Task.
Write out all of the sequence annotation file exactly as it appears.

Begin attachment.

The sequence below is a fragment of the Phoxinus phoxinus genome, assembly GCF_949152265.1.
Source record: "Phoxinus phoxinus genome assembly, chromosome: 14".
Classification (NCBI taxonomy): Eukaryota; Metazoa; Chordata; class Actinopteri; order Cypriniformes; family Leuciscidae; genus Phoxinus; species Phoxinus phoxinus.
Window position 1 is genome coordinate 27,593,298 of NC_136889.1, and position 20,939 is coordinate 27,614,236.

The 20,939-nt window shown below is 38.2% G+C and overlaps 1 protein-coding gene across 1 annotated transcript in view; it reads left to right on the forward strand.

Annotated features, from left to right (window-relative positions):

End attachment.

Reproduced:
The sequence below is a fragment of the Phoxinus phoxinus genome, assembly GCF_949152265.1.
Source record: "Phoxinus phoxinus genome assembly, chromosome: 14".
Classification (NCBI taxonomy): Eukaryota; Metazoa; Chordata; class Actinopteri; order Cypriniformes; family Leuciscidae; genus Phoxinus; species Phoxinus phoxinus.
Window position 1 is genome coordinate 27,593,298 of NC_136889.1, and position 20,939 is coordinate 27,614,236.

The 20,939-nt window shown below is 38.2% G+C and overlaps 1 protein-coding gene across 1 annotated transcript in view; it reads left to right on the forward strand.

Annotated features, from left to right (window-relative positions):